Renting your first apartment is an exciting milestone. You get to choose where you live, who you move in with, and how to decorate the space. Before you can revel in the freedom, though, you and your roommates should take a few steps. All the paperwork you have to fill out might seem tedious, but it’s important to take these steps seriously. Don’t let the fine print or extra rules catch you unaware a month after you move in. Make sure you’re comfortable and prepared for life in your new place with this list of what to do before signing your first lease.
Ask All Your Questions
A lease is a legal document, which means that some of the terminology can be dense or confusing. Never be afraid to ask questions or seek clarification. There’s no such thing as being too picky when it comes to where you’re going to live. You’re the one paying a lot of money to live there, so make sure you’re happy and comfortable with the place. Plus, asking for clarification will prevent you from accidentally violating your lease, which could lead to fines or even eviction.
Get Everything in Writing
You might be able to work with your landlord to make adjustments to your lease. This could include deals on rent or utilities, promises to make future upgrades, or exceptions to certain rules. If you negotiate details like these, make sure you get them in writing for both you and your landlord to sign. If it’s not in writing, there’s no physical contract to hold anyone accountable. The property owner might forget or even neglect to follow through on their promises. Putting changes in writing creates a guarantee that everyone will keep their word.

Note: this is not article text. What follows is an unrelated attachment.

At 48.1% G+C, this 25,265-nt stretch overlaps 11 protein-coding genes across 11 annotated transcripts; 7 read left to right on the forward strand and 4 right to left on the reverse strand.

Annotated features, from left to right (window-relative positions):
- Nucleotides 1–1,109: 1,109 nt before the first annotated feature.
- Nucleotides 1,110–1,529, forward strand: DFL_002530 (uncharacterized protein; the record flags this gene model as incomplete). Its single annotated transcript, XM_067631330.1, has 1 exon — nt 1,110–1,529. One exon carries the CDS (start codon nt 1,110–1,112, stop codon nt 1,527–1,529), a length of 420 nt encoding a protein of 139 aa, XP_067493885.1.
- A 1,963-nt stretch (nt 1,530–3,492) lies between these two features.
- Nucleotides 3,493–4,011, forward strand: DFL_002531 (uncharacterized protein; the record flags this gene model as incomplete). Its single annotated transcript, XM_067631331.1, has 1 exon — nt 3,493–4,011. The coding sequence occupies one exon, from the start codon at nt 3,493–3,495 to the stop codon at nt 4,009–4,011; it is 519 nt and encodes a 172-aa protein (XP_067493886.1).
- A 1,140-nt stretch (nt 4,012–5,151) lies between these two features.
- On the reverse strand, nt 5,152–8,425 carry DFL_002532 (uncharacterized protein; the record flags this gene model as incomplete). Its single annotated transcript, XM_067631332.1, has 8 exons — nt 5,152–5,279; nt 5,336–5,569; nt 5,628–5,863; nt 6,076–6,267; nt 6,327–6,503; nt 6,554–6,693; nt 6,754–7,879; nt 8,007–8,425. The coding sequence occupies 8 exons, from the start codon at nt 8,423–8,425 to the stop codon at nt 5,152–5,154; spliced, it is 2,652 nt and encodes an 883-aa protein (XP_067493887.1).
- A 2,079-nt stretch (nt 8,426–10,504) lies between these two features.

Invest in Renters’ Insurance
Some properties will require you to have renters’ insurance while you live there. If your lease states that you must obtain renters’ insurance, make sure you find a policy that meets their requirements. Even if renters’ insurance isn’t a requirement, it’s still an important part of what to do before signing your first lease. Renters’ insurance covers your belongings in case of theft or damage. If something happens to your apartment—like damage from a fire or severe storm—your insurance provider will pay for expenses like a hotel bill or meals while you’re out of the location. The coverage and peace of mind are worth it, especially when you compare quotes and find an affordable policy.